Wednesday, November 03, 2021

Small Town Talk

One Two Three

A novel by Laurie Frankel
Henry Holt & Company, 2021

This was a most welcome break from the formulaic detective/thrillers I’ve been reading as of late.

The Mitchell triplets: Mab, Monday, and Mirabel, are teen-aged triplets who live in the small town of Bourne, location not specified. Just before they were born a chemical plant (that had been polluting the town’s air and water) had shut down and the company that owned it left the town to wither and die, wallowing in the poisons that it had created. Nora, the girls’ mother, had started a class-action suit against the company which had gone nowhere in the past sixteen years. Nora is also a therapist of sorts, and a part-time barkeeper, and a baker (which are forms of therapy as well.) Everyone else in the town seems resigned to their fate, and the town has grown more and more insular—no one moves in or out—unless it is via death due to health issues caused by the pollution.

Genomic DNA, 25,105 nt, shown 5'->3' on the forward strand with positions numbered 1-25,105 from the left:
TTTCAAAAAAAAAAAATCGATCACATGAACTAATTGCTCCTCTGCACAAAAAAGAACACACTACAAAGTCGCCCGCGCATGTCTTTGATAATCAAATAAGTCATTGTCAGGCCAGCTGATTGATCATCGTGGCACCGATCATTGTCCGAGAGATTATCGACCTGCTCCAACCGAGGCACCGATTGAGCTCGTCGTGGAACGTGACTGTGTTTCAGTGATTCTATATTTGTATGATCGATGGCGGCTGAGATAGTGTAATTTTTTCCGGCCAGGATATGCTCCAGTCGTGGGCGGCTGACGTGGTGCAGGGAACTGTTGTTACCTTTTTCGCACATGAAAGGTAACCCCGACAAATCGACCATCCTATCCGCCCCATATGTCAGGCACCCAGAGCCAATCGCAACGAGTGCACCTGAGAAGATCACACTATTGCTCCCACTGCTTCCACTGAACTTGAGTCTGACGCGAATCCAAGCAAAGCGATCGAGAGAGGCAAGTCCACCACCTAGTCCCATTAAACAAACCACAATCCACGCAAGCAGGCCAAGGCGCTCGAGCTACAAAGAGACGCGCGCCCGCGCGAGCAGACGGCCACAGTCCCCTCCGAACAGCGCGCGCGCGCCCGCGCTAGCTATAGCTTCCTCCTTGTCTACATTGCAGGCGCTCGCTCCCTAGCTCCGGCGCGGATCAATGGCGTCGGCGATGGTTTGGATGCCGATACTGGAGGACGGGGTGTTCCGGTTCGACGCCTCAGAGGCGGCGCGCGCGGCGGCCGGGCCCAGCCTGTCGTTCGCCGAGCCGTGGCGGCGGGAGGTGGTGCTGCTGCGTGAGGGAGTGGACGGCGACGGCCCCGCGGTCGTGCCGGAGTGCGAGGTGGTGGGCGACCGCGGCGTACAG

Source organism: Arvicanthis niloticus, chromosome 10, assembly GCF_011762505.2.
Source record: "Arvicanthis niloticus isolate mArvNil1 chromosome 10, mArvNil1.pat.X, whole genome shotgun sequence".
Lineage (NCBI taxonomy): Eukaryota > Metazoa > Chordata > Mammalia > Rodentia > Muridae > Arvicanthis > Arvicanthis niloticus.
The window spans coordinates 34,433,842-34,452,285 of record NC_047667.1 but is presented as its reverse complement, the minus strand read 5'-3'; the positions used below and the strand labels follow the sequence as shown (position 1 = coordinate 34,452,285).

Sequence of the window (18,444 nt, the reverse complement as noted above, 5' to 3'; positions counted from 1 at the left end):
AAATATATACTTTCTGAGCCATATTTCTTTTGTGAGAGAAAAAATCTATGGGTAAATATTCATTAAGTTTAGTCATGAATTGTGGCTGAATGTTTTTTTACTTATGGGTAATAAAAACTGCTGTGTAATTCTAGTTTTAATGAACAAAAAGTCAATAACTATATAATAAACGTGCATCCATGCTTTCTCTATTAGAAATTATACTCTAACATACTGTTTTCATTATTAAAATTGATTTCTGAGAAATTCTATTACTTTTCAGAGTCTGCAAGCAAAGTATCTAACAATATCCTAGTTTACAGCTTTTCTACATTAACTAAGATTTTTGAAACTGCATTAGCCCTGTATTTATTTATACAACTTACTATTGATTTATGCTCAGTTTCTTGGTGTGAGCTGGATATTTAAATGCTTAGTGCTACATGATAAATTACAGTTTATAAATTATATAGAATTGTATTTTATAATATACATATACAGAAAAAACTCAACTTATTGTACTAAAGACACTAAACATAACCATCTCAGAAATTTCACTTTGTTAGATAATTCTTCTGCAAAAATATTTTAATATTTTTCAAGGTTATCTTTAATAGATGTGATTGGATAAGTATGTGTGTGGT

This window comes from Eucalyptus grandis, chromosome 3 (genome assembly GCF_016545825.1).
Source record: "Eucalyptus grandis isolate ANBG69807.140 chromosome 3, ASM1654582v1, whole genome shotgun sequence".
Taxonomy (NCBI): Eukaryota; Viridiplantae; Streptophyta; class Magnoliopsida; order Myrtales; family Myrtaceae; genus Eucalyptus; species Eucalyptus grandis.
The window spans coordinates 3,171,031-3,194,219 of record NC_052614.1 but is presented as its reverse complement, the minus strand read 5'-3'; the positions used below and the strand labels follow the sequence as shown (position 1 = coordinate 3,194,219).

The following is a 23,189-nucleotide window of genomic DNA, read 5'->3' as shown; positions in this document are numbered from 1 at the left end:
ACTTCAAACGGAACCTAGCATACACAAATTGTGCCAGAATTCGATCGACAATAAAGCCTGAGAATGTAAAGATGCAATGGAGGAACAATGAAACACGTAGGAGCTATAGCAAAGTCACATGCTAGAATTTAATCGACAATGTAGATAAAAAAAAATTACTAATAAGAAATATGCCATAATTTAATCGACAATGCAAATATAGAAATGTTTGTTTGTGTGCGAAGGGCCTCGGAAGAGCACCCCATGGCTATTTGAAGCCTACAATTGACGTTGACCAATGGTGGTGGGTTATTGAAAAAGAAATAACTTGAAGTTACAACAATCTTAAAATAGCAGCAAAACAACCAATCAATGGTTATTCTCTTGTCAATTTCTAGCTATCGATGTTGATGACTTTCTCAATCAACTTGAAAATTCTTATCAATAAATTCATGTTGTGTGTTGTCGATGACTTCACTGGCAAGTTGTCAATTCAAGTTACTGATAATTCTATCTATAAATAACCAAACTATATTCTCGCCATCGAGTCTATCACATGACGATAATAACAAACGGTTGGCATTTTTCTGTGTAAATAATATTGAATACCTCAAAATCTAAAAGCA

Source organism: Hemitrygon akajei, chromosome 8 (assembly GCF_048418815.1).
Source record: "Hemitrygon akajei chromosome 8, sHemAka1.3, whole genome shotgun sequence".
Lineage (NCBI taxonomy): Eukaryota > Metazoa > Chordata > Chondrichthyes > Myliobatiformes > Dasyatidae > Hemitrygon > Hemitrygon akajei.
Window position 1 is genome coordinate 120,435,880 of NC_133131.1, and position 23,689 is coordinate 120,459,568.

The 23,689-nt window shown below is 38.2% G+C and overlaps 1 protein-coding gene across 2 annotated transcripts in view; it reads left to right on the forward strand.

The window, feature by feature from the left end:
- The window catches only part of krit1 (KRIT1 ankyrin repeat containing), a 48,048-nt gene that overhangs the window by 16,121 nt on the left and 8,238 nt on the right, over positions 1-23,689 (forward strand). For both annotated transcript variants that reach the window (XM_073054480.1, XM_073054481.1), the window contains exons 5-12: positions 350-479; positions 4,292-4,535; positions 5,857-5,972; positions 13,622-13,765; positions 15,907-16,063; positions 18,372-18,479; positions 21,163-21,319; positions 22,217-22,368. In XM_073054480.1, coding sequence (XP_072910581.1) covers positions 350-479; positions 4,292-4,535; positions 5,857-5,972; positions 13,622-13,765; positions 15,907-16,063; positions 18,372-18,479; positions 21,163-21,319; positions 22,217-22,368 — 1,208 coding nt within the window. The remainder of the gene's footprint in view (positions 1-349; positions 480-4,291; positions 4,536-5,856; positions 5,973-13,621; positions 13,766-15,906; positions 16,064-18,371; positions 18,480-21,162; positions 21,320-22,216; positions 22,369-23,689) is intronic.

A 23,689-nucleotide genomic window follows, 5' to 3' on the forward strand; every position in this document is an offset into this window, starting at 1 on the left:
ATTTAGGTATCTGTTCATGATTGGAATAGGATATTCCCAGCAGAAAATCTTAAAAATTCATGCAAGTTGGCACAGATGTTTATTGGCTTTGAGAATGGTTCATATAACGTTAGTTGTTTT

The novel is constructed from the parallel narratives of the triplets: chapters from “One” (Mab), “Two” (Monday), and “Three” (Mirabel) alternate, giving the reader a diverse and overlapping look at the story. The three girls have distinctly different “voices” that reflect their personalities, a trick which Frankel uses to great effect and sometimes quite humorously. The girls overhear people talk and compare notes later, this three-as-one property gives them an advantage in dealing with the townsfolk and the problems they share. The secondary characters are vividly drawn and give a human dimension to the proceedings, counteracting what occasionally becomes a polemic by Frankel on the evils of unfettered capitalism. The plot is kick-started by the arrival of The Templetons, a family whose patriarch owns the plant and returns to start it up again, claiming he will fix the problems it created the first time. The whole town is energized by this development; the prospect of a return to prosperity is counter-weighted by the awful legacy of the chemical plant and distrust of Templeton’s integrity. This book has a ton of plot which needs to be dealt with causing the writing to be creaky at times. It does have is a bang-up finish, however, although it is not realistic and somewhat unsatisfying if you look too closely.

Qualified recommendation: great structure and characters,  awkward writing at times.

By Professor Batty


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